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Re: Evidence For a Feathered Velociraptor...
----- Original Message -----
From: "Dora Smith" <firstname.lastname@example.org>
Sent: Sunday, September 23, 2007 4:19 PM
Yup, I know there's been alot of discussion about bird phylogeny. To my
knowledge none of it has considered whether all modern birds or even all
birds that survived the end Cretaceous extinction were descended from the
same lineage of dinosaurs. It seems as if every feathered dinosaur that
survived the end Cretaceous extinction is automatically a bird, and is
automatically descended from just one line of dinosaurs, which is
If you haven't seen research, that doesn't mean it doesn't exist! :-)
All known Cenozoic birds share a number of unique weirdnesses, for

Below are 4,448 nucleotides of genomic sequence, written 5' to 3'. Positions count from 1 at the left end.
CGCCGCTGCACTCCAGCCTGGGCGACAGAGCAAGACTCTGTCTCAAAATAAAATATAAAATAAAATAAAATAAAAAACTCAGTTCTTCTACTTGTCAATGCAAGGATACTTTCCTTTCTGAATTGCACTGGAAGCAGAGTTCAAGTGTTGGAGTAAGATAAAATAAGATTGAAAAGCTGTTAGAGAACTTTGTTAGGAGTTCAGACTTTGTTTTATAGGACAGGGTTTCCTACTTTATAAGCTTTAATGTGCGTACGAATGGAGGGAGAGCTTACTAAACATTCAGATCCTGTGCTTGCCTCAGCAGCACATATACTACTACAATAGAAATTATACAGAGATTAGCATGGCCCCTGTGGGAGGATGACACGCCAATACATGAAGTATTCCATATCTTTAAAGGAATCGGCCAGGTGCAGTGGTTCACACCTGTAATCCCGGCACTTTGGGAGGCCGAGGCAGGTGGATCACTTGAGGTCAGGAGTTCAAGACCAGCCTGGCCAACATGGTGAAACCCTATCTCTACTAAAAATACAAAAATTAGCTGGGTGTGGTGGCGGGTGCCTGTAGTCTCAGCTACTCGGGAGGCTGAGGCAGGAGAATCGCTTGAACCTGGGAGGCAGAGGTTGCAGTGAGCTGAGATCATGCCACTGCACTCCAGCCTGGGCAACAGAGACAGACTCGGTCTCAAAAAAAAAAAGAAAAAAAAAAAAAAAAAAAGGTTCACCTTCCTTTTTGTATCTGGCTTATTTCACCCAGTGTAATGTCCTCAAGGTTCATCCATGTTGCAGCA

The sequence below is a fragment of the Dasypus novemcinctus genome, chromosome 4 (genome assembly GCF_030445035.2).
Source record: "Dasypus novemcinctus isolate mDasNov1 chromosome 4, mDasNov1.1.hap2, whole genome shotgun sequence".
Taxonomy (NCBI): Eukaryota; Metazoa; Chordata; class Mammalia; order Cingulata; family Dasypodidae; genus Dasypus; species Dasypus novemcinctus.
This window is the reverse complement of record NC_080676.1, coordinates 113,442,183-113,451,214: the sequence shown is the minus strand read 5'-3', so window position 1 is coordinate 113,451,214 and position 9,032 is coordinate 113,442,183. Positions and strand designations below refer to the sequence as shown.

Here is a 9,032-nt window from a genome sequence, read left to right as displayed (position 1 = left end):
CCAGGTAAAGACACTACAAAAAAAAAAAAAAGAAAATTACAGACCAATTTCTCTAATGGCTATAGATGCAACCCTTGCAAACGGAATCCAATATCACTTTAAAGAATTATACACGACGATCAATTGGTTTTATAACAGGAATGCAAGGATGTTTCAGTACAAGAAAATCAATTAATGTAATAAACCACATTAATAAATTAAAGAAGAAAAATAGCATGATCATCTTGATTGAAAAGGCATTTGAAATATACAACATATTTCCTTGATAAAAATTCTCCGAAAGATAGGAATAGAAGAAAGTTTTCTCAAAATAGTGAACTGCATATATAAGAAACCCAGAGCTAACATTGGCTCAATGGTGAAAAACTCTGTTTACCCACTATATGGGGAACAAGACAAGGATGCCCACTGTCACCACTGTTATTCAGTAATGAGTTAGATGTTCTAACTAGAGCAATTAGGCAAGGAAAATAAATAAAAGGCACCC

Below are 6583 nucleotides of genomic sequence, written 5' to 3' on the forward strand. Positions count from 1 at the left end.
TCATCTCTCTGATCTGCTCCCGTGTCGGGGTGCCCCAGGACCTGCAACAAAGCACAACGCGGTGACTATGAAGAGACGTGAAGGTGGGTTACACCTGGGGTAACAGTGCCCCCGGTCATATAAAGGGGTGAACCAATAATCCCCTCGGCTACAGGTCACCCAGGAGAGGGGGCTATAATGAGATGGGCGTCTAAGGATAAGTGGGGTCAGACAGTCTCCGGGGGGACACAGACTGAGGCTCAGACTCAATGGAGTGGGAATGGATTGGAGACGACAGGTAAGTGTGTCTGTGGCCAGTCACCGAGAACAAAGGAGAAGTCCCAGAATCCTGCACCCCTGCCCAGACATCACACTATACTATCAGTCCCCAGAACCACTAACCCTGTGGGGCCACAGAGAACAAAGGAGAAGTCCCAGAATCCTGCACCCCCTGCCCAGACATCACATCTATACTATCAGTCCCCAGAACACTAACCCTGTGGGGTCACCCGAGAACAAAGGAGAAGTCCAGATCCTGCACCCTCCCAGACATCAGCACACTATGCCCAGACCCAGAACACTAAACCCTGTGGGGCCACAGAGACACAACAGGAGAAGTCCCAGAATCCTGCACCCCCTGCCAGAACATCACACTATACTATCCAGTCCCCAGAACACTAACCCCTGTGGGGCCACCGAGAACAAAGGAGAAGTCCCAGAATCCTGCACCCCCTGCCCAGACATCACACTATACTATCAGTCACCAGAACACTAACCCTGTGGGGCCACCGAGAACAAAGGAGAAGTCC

example -- off the top of my head! -- 15-upwards sacral vertebrae, a bony
bridge over a tendon at the foot end of the shinbone, a complete lack of
teeth (that's not unique, but it's unique compared to the close relative
*Ichthyornis*), and probably dozens of others that must be hidden in huge
studies like the recent one by Livezey & Zusi.
What I'm saying is that if a number of lines of dinosaurs were structured
exactly like birds and were fully flighted, this supports the idea that
modern birds may not all be of one lineage.
- wouldn't that amount of convergence be a bit improbable?
- if it were so, how could we ever find out?
Genetic studies that put crocodiles as the outgroup do not prove that all
modern birds are descended from a single line of dinosaurs.
Of course not. But molecular characters are not necessary for phylogenetics.
Morphological ones work, too... it's just more work to find them.